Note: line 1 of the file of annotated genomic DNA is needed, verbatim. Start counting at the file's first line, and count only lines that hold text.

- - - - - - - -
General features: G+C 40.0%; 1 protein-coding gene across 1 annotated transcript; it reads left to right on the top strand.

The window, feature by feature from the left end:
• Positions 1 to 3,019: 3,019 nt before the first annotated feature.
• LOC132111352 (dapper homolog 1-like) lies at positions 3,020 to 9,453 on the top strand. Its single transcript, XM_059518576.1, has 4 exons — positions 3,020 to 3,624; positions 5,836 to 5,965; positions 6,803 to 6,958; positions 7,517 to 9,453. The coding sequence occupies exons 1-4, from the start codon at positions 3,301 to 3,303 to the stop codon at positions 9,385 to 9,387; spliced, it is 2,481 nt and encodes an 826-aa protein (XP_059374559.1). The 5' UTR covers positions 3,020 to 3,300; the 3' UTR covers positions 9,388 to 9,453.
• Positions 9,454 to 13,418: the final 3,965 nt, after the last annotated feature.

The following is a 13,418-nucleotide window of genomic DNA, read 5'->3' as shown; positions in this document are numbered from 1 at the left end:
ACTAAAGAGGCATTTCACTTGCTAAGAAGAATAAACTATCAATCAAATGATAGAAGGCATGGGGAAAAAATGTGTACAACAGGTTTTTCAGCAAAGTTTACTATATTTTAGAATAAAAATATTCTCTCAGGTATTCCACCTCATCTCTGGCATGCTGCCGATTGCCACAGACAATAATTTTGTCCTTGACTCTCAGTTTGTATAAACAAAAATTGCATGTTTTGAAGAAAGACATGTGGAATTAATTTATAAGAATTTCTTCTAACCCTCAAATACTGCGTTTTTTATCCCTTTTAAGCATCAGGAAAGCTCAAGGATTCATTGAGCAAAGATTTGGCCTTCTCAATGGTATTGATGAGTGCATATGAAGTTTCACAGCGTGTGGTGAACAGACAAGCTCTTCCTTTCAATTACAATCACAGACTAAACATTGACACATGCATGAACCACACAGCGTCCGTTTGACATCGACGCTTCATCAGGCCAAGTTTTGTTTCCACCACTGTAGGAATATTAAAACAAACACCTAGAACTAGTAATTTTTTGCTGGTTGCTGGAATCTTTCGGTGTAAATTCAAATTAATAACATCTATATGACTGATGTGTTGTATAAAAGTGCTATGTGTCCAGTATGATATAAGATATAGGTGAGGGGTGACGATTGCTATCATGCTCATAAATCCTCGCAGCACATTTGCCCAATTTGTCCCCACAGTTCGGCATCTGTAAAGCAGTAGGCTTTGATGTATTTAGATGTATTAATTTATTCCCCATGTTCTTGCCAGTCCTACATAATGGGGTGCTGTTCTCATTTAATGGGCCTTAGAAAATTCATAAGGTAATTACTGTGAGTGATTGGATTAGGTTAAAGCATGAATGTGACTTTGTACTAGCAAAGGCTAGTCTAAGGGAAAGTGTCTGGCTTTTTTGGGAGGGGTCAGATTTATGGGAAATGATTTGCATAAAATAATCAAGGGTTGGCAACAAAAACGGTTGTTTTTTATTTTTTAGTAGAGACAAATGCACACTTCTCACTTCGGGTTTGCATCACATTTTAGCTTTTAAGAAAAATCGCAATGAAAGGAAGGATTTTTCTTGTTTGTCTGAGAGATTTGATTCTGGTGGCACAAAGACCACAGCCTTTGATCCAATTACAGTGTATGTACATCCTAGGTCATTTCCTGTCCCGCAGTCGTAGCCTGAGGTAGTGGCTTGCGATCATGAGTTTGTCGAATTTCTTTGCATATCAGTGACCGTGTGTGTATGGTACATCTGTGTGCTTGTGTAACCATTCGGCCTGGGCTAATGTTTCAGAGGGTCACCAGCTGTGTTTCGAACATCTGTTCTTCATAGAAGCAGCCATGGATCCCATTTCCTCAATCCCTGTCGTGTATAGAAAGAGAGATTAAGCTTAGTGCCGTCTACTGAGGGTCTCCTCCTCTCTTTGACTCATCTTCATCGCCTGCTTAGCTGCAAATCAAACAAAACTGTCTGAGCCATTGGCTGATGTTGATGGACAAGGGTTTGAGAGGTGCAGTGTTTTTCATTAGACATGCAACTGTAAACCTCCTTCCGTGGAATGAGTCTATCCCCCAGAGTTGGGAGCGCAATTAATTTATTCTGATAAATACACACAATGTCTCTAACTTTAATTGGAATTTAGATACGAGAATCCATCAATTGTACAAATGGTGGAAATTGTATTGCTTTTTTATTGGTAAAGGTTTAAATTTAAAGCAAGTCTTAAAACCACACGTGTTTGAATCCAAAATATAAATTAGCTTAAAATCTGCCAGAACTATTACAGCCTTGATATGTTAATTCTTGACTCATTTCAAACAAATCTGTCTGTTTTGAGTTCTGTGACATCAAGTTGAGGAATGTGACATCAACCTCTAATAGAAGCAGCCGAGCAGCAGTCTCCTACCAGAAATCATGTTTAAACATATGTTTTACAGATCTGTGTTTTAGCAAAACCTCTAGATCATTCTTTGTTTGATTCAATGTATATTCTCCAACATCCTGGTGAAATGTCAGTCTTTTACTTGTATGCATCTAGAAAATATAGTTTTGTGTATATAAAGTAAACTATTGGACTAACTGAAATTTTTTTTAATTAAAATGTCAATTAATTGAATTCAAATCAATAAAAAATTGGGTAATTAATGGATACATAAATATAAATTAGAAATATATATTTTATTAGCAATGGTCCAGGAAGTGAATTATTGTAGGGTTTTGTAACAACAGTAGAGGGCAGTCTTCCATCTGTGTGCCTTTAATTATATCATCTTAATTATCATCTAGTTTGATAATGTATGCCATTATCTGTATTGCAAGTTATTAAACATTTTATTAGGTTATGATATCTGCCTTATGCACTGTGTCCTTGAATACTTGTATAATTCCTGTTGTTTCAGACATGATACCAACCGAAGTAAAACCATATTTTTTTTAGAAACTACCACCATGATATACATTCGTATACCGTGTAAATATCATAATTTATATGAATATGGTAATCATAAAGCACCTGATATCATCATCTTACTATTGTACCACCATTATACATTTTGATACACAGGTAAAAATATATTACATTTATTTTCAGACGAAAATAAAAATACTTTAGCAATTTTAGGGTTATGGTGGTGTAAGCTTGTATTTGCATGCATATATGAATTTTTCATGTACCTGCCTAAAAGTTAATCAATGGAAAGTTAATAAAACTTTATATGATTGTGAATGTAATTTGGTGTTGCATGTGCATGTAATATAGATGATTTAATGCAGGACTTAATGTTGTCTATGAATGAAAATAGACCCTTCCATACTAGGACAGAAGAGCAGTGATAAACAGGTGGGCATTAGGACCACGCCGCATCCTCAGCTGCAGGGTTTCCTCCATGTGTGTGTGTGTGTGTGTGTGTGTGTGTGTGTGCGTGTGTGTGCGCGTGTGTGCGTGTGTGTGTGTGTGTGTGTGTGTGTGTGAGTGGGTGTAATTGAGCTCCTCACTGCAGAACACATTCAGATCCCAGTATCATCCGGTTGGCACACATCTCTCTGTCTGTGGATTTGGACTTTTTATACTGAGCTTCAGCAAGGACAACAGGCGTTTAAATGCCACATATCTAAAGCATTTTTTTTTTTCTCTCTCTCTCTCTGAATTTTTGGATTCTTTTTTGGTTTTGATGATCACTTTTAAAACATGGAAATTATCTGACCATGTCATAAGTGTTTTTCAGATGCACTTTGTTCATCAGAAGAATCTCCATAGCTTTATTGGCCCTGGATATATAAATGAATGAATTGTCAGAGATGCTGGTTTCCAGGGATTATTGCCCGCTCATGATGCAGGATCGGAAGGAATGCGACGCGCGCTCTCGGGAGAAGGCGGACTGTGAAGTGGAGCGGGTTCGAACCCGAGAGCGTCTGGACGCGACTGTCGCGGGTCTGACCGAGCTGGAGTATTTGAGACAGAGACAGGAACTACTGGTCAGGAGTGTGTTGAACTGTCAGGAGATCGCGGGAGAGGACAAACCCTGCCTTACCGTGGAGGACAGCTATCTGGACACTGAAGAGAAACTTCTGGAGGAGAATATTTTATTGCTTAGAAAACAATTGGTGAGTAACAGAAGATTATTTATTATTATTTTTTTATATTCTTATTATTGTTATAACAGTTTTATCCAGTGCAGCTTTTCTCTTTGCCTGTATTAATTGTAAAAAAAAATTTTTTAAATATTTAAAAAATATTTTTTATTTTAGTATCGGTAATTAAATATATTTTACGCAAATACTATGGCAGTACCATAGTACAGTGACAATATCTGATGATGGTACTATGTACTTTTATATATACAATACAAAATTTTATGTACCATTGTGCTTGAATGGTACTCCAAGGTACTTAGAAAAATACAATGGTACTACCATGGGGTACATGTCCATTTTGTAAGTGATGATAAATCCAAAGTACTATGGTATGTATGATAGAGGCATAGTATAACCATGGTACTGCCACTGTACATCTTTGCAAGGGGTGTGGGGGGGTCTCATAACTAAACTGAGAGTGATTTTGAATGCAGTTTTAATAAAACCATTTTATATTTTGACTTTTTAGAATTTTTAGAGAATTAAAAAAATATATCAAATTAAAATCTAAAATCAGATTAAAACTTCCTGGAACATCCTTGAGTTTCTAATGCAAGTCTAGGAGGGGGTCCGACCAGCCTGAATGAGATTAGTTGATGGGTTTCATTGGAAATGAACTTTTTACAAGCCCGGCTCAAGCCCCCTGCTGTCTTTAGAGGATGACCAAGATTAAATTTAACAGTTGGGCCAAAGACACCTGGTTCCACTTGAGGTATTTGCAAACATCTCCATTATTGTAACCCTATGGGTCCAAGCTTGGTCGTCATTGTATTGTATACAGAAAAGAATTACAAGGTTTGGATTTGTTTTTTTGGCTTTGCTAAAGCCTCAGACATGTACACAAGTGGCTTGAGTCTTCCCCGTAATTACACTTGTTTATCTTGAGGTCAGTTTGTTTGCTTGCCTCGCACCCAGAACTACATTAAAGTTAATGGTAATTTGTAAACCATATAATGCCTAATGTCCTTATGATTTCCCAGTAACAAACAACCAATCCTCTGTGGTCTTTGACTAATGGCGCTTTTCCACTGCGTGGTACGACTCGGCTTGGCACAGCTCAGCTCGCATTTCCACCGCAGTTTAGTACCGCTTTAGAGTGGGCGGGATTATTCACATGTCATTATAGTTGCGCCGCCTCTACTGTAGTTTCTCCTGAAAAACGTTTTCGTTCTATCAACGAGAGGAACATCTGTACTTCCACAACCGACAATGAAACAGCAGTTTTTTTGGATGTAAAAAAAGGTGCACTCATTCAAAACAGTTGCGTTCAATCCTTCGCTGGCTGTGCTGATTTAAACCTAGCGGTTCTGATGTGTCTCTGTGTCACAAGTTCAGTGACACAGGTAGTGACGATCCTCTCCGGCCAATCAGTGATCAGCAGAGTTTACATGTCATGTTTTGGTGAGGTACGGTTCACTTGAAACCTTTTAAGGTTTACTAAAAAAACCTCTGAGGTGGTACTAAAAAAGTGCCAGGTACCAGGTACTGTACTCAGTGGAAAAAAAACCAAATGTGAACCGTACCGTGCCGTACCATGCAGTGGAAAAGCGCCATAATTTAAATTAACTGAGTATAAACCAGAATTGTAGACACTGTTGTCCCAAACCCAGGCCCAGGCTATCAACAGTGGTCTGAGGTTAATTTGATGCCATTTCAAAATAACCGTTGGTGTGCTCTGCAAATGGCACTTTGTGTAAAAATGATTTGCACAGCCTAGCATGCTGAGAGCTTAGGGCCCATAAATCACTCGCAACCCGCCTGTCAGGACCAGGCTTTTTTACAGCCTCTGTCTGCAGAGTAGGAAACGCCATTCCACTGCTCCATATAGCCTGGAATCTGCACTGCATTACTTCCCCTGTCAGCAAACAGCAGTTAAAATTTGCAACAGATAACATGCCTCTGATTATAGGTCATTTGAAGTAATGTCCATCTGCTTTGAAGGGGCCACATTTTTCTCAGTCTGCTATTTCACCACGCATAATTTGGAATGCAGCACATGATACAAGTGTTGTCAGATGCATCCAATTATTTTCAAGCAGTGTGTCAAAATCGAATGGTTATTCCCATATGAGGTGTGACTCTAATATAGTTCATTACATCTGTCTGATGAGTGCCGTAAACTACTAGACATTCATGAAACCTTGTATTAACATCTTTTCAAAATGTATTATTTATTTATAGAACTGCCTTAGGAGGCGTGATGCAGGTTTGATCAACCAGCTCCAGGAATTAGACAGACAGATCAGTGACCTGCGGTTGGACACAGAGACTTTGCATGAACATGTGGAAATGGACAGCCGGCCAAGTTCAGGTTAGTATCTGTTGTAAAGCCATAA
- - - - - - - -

General features: G+C 40.0%; 1 protein-coding gene across 1 annotated transcript; it reads left to right on the top strand.